South Dublin County Council has said it will immediately review how it disposes of silt drained from lakes, after wetlands in a park in Tallaght were destroyed in recent weeks.

It is feared that thousands of creatures, including frogs, eels and newts, may have been killed at what has been described as a "unique ecosystem" at Seán Walsh Memorial Park.

In a statement, the council said the de-silting and cleaning of the lakes in the area was essential for improving the natural habitat of the park and for flood alleviation.

The council said that the drained silt was placed in mounds on an uncultivated area of the park to the north of the wetlands, which it has habitually used for the process in the past, and that following this work the mounds were levelled.

It said that while it will immediately review how it carries out the work, "best practice dictates that the material removed is placed as close to the origin as possible".

A science officer with the Herpetological Society of Ireland has called for the wetlands to be fully restored. 

Speaking on RTÉ's Morning Ireland, Collie Ennis described the site as an "accidental gem" that was discovered a year ago, while the society was surveying for potential sites to expand ponds and wetlands around the south Co Dublin area.

Mr Ennis said the HSI was working with the council on the project and said the council was hugely enthusiastic and supportive when the society reported its findings. He said it supported plans to protect the area and had included it in the Tallaght Draft Plan.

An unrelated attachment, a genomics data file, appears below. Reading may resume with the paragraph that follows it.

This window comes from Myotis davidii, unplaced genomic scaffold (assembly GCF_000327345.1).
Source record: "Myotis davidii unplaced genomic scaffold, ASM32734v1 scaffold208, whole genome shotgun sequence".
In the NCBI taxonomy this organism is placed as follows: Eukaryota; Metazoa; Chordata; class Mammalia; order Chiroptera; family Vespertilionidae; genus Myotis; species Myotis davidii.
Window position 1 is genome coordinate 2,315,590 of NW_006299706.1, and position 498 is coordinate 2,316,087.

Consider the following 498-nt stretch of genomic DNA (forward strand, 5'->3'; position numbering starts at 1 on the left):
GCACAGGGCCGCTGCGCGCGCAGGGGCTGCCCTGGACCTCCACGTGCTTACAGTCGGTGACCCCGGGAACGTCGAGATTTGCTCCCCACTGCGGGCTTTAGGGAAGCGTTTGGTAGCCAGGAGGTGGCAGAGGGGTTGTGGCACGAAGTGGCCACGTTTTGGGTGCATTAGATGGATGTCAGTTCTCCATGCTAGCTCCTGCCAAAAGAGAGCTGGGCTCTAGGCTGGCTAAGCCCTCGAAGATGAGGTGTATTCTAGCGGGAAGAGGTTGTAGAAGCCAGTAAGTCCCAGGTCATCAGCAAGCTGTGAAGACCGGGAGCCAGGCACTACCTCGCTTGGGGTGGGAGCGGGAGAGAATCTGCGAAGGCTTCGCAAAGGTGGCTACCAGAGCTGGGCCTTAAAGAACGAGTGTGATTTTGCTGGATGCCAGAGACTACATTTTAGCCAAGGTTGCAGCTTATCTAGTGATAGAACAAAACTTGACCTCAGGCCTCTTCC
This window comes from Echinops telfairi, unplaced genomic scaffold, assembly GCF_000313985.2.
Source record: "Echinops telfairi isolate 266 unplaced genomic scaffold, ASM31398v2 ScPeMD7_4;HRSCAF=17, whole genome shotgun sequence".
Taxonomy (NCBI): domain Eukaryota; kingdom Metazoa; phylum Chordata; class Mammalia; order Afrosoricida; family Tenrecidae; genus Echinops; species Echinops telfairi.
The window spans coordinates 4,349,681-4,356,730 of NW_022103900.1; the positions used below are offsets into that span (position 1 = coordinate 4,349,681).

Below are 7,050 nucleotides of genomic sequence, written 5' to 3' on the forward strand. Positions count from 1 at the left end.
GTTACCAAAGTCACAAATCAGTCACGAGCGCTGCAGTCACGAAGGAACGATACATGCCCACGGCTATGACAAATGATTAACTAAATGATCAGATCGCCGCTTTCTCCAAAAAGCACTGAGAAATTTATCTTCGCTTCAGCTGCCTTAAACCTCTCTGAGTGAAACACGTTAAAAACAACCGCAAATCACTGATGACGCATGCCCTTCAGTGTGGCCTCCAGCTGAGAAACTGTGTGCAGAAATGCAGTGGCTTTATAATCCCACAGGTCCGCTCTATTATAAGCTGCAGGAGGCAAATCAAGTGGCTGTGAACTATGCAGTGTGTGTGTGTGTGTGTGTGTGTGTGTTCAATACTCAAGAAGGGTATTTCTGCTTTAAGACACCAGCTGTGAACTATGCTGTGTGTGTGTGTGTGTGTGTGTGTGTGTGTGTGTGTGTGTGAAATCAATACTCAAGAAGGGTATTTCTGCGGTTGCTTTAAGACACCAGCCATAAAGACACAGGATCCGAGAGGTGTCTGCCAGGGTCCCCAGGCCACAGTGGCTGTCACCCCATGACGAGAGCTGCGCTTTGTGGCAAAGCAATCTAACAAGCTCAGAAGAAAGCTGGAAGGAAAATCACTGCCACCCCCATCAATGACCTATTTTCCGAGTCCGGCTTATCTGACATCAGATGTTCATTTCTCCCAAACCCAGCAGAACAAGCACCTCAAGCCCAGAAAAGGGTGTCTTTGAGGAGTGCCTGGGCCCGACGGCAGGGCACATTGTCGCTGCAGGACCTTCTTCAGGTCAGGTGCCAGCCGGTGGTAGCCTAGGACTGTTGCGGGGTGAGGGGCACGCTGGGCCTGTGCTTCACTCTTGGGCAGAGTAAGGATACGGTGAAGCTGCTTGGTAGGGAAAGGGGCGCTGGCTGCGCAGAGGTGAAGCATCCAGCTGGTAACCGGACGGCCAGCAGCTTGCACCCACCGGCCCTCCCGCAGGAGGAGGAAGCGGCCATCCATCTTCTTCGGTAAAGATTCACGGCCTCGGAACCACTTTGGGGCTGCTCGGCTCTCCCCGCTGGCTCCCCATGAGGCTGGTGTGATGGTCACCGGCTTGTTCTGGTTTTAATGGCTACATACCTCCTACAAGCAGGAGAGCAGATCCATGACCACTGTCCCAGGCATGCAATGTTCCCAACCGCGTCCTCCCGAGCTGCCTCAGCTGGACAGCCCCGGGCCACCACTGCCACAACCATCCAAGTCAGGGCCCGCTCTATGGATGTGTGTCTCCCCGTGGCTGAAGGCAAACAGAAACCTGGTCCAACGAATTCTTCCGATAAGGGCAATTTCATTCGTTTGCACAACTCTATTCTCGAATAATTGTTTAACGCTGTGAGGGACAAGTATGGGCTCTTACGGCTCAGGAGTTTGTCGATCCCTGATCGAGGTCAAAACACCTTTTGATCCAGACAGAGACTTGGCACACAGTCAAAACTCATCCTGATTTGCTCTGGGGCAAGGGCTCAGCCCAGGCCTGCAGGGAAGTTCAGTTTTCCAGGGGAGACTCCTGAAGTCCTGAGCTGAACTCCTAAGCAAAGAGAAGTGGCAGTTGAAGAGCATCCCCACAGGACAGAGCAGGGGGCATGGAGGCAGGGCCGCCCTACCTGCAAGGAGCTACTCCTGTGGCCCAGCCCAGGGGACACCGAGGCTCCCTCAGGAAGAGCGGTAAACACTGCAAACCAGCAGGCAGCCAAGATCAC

However, he discovered at the weekend that someone had dumped silt and debris on the entire area, effectively "burying alive" the species that had lived there.

The area had been home to newts and frogs, with 500 breeding adults recorded, three species of bat and the critically endangered European eel.

Mr Ennis said it was time that councils around the country started taking it seriously, because the situation "was totally avoidable and probably down to a mistake or miscommunication within the council itself".

He said he had not had any official contact with the council yet.

Mr Ennis said that saying sorry was not good enough because nature was suffering and everyone understood how important biodiversity is to the planet.

Additional reporting Sharon Gaffney